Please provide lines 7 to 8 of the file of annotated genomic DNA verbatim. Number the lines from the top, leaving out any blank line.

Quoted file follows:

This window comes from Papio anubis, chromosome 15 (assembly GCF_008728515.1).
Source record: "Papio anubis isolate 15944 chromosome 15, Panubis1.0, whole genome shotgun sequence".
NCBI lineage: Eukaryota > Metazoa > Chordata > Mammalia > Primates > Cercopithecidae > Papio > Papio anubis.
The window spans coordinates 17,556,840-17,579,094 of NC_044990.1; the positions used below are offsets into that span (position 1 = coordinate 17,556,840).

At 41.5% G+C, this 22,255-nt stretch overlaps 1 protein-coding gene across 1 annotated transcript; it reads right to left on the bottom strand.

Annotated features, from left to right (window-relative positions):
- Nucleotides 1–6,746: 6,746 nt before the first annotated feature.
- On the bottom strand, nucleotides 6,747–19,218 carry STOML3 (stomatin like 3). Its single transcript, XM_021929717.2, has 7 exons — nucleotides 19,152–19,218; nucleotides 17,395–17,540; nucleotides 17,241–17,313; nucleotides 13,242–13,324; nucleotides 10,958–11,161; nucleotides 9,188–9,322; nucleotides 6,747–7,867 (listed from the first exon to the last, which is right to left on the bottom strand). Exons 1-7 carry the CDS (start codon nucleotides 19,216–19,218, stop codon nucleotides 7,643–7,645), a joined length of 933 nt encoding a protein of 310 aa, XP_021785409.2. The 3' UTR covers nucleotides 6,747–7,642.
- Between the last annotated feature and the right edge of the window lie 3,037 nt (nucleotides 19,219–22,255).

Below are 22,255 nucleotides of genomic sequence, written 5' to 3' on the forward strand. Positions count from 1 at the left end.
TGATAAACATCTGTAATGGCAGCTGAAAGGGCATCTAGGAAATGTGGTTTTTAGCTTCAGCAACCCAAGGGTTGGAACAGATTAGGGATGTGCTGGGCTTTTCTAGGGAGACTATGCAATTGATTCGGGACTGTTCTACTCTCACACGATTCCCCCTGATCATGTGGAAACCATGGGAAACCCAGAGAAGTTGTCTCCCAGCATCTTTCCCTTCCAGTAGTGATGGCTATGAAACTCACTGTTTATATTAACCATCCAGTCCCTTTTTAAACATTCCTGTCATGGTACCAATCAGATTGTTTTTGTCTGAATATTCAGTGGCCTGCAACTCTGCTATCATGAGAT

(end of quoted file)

- Nucleotides 1–6,746: 6,746 nt before the first annotated feature.
- On the bottom strand, nucleotides 6,747–19,218 carry STOML3 (stomatin like 3). Its single transcript, XM_021929717.2, has 7 exons — nucleotides 19,152–19,218; nucleotides 17,395–17,540; nucleotides 17,241–17,313; nucleotides 13,242–13,324; nucleotides 10,958–11,161; nucleotides 9,188–9,322; nucleotides 6,747–7,867 (listed from the first exon to the last, which is right to left on the bottom strand). Exons 1-7 carry the CDS (start codon nucleotides 19,216–19,218, stop codon nucleotides 7,643–7,645), a joined length of 933 nt encoding a protein of 310 aa, XP_021785409.2. The 3' UTR covers nucleotides 6,747–7,642.